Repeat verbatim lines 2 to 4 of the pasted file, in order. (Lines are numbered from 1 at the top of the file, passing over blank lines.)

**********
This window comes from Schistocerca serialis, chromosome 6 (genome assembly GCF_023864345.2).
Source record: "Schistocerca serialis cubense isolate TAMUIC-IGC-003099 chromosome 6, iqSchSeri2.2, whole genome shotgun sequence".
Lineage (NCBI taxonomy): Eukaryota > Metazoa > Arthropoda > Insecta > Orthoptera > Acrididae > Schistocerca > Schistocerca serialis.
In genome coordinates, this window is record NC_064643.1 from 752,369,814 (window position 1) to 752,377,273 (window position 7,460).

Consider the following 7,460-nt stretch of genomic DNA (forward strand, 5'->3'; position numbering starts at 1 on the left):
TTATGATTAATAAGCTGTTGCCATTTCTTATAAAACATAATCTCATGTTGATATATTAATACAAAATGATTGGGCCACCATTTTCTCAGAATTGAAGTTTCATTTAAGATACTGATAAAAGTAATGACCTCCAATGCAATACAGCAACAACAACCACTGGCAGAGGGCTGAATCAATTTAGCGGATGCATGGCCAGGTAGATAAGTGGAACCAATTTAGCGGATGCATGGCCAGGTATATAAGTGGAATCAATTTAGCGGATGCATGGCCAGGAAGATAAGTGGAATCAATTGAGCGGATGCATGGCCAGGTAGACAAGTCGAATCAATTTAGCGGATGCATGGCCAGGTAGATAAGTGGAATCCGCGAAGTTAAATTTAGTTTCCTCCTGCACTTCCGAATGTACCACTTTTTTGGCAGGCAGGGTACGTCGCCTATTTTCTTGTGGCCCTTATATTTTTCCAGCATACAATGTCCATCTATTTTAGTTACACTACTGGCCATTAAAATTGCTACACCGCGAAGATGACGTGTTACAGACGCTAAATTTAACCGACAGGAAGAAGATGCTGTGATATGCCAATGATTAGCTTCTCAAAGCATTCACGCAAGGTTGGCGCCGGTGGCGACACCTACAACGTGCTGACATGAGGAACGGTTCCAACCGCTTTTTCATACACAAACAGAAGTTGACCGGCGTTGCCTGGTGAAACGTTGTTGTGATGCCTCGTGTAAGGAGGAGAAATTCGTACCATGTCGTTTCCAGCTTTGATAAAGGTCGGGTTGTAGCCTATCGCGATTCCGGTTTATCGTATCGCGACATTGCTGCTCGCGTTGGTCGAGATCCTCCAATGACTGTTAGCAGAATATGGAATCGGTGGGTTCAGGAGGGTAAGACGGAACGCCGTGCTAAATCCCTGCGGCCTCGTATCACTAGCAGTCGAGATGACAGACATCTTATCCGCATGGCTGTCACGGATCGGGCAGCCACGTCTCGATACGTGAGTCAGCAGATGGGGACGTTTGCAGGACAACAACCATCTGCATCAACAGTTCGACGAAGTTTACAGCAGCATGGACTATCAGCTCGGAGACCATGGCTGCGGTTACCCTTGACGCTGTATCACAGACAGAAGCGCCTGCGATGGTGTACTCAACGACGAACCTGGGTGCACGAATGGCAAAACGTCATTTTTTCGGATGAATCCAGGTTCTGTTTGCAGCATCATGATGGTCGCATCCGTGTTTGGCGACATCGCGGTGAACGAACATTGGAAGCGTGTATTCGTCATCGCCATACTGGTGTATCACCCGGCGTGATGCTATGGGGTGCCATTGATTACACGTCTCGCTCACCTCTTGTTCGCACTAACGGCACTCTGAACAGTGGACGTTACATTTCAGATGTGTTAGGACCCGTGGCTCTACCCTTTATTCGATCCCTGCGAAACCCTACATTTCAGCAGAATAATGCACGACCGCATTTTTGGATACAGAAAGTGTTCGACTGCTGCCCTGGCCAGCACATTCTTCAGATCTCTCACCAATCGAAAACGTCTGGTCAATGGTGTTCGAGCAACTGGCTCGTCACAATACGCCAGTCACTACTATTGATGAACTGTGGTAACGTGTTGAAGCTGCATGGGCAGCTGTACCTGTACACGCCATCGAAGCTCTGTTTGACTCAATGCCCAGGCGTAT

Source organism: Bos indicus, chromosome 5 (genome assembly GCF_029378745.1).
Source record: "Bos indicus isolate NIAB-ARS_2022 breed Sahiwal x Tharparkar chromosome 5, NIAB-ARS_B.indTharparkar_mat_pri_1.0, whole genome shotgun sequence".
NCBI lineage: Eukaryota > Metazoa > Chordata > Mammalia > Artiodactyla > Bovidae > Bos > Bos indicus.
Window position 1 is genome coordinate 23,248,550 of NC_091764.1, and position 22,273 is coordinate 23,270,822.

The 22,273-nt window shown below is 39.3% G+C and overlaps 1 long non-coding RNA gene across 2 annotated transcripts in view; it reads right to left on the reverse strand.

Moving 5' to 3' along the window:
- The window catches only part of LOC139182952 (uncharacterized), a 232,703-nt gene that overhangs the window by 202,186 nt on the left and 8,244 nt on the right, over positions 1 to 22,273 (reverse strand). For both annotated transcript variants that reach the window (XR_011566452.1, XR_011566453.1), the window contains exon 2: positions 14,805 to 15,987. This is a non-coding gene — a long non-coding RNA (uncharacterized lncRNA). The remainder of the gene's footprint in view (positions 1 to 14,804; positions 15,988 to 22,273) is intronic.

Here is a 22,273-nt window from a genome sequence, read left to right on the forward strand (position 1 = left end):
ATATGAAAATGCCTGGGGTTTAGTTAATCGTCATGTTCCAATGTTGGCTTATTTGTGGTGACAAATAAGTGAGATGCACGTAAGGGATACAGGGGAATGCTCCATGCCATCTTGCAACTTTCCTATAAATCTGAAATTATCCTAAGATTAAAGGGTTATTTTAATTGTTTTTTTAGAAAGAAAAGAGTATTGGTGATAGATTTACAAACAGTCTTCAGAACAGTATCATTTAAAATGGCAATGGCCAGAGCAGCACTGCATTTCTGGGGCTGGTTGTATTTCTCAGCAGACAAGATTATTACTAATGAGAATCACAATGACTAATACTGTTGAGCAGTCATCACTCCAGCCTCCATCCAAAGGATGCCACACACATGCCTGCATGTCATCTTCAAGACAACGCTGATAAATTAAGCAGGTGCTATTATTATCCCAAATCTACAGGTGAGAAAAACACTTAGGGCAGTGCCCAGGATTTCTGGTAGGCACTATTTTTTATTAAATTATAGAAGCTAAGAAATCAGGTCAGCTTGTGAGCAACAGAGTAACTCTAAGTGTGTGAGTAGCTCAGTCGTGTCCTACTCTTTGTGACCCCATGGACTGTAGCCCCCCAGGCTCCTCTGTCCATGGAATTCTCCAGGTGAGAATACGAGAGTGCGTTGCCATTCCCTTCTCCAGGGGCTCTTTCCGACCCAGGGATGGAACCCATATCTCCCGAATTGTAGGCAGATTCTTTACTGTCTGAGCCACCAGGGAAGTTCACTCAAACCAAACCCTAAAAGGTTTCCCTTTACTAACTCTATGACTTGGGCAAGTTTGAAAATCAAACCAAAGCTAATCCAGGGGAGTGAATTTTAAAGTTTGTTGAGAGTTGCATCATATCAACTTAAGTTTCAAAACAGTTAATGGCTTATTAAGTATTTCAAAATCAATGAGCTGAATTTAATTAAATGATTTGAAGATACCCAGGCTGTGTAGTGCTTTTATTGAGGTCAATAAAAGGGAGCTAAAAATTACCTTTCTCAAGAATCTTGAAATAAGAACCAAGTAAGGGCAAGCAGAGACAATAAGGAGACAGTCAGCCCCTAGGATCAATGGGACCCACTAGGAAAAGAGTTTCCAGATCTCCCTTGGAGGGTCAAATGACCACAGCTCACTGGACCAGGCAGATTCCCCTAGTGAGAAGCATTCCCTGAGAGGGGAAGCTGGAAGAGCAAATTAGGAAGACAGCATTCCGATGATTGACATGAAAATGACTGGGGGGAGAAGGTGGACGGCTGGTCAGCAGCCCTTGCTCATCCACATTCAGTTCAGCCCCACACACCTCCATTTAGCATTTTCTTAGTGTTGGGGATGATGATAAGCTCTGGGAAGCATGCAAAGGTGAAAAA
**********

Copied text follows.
Source record: "Schistocerca serialis cubense isolate TAMUIC-IGC-003099 chromosome 6, iqSchSeri2.2, whole genome shotgun sequence".
Lineage (NCBI taxonomy): Eukaryota > Metazoa > Arthropoda > Insecta > Orthoptera > Acrididae > Schistocerca > Schistocerca serialis.
In genome coordinates, this window is record NC_064643.1 from 752,369,814 (window position 1) to 752,377,273 (window position 7,460).